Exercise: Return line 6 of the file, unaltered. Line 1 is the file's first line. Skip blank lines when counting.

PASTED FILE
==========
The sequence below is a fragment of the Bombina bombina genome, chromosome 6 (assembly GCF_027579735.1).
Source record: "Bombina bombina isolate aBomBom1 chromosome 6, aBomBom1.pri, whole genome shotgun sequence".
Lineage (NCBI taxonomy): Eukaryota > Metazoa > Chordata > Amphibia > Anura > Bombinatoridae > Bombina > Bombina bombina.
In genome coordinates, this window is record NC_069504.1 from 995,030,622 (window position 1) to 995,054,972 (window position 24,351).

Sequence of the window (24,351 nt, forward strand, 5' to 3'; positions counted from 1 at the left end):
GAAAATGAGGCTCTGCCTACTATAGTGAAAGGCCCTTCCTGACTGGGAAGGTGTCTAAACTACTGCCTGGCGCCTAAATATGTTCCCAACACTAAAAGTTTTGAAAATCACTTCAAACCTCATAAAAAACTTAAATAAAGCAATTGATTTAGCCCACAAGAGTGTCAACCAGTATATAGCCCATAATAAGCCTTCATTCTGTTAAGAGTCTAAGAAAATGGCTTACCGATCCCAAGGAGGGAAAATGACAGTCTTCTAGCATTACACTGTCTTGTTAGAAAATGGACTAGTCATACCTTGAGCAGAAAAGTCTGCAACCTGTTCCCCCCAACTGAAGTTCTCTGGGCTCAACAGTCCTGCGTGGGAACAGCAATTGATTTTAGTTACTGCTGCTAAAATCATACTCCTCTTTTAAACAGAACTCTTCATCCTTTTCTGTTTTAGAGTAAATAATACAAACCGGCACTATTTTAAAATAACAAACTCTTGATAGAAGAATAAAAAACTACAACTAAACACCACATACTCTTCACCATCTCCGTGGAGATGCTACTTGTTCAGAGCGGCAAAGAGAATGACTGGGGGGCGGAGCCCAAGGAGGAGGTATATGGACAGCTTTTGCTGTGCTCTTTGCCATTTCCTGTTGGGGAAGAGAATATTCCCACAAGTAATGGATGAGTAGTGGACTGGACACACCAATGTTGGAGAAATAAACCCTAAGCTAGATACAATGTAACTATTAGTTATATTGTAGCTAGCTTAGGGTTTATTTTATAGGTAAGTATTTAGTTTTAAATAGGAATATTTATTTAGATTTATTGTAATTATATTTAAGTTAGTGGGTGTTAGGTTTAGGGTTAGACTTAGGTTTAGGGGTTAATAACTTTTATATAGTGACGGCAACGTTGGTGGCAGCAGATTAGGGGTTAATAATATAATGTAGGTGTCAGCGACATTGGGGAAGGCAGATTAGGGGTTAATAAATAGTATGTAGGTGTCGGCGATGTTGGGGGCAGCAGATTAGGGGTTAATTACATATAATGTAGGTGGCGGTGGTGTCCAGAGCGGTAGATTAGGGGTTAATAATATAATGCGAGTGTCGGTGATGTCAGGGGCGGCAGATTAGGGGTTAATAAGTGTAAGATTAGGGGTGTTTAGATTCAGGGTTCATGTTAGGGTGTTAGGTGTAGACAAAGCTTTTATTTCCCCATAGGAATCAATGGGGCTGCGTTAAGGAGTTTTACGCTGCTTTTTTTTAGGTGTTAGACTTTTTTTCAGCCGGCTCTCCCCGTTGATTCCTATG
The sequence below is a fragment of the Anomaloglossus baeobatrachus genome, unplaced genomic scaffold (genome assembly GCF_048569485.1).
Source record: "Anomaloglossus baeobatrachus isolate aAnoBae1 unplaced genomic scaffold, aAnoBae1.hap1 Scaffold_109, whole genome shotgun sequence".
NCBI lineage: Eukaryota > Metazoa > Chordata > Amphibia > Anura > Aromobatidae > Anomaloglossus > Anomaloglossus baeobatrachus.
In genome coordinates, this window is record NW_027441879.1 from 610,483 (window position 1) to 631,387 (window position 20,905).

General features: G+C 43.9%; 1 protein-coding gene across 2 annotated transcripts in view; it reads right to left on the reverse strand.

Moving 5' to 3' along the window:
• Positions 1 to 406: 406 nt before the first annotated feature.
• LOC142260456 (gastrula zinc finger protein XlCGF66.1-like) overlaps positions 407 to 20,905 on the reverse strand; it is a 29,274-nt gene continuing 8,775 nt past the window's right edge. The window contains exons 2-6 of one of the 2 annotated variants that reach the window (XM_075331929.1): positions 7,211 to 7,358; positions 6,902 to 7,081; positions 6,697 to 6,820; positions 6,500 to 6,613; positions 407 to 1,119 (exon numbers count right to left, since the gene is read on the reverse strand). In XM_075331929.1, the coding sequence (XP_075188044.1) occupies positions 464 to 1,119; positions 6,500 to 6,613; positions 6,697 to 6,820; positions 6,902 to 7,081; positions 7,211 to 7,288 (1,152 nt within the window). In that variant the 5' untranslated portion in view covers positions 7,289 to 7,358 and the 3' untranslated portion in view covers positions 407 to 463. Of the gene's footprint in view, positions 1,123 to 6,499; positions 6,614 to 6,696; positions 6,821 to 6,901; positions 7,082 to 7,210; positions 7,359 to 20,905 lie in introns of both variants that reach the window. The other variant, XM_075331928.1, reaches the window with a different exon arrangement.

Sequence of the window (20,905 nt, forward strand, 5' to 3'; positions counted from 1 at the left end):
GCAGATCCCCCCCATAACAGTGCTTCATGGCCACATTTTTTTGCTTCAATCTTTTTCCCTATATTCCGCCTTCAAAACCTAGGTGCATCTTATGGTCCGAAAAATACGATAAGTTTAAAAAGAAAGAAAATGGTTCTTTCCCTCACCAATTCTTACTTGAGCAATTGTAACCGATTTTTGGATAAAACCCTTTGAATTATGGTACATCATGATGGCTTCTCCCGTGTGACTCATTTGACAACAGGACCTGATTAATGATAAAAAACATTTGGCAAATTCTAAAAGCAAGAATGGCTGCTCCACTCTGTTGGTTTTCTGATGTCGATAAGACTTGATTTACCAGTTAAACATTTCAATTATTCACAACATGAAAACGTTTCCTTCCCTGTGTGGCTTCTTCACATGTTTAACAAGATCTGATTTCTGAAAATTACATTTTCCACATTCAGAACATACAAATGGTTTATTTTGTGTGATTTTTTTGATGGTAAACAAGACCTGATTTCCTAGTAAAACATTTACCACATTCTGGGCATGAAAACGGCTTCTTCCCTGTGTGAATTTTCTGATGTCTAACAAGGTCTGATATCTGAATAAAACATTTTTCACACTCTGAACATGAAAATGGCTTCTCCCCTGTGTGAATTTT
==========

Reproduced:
GAAAATGAGGCTCTGCCTACTATAGTGAAAGGCCCTTCCTGACTGGGAAGGTGTCTAAACTACTGCCTGGCGCCTAAATATGTTCCCAACACTAAAAGTTTTGAAAATCACTTCAAACCTCATAAAAAACTTAAATAAAGCAATTGATTTAGCCCACAAGAGTGTCAACCAGTATATAGCCCATAATAAGCCTTCATTCTGTTAAGAGTCTAAGAAAATGGCTTACCGATCCCAAGGAGGGAAAATGACAGTCTTCTAGCATTACACTGTCTTGTTAGAAAATGGACTAGTCATACCTTGAGCAGAAAAGTCTGCAACCTGTTCCCCCCAACTGAAGTTCTCTGGGCTCAACAGTCCTGCGTGGGAACAGCAATTGATTTTAGTTACTGCTGCTAAAATCATACTCCTCTTTTAAACAGAACTCTTCATCCTTTTCTGTTTTAGAGTAAATAATACAAACCGGCACTATTTTAAAATAACAAACTCTTGATAGAAGAATAAAAAACTACAACTAAACACCACATACTCTTCACCATCTCCGTGGAGATGCTACTTGTTCAGAGCGGCAAAGAGAATGACTGGGGGGCGGAGCCCAAGGAGGAGGTATATGGACAGCTTTTGCTGTGCTCTTTGCCATTTCCTGTTGGGGAAGAGAATATTCCCACAAGTAATGGATGAGTAGTGGACTGGACACACCAATGTTGGAGAAATAAACCCTAAGCTAGATACAATGTAACTATTAGTTATATTGTAGCTAGCTTAGGGTTTATTTTATAGGTAAGTATTTAGTTTTAAATAGGAATATTTATTTAGATTTATTGTAATTATATTTAAGTTAGTGGGTGTTAGGTTTAGGGTTAGACTTAGGTTTAGGGGTTAATAACTTTTATATAGTGACGGCAACGTTGGTGGCAGCAGATTAGGGGTTAATAATATAATGTAGGTGTCAGCGACATTGGGGAAGGCAGATTAGGGGTTAATAAATAGTATGTAGGTGTCGGCGATGTTGGGGGCAGCAGATTAGGGGTTAATTACATATAATGTAGGTGGCGGTGGTGTCCAGAGCGGTAGATTAGGGGTTAATAATATAATGCGAGTGTCGGTGATGTCAGGGGCGGCAGATTAGGGGTTAATAAGTGTAAGATTAGGGGTGTTTAGATTCAGGGTTCATGTTAGGGTGTTAGGTGTAGACAAAGCTTTTATTTCCCCATAGGAATCAATGGGGCTGCGTTAAGGAGTTTTACGCTGCTTTTTTTTAGGTGTTAGACTTTTTTTCAGCCGGCTCTCCCCGTTGATTCCTATG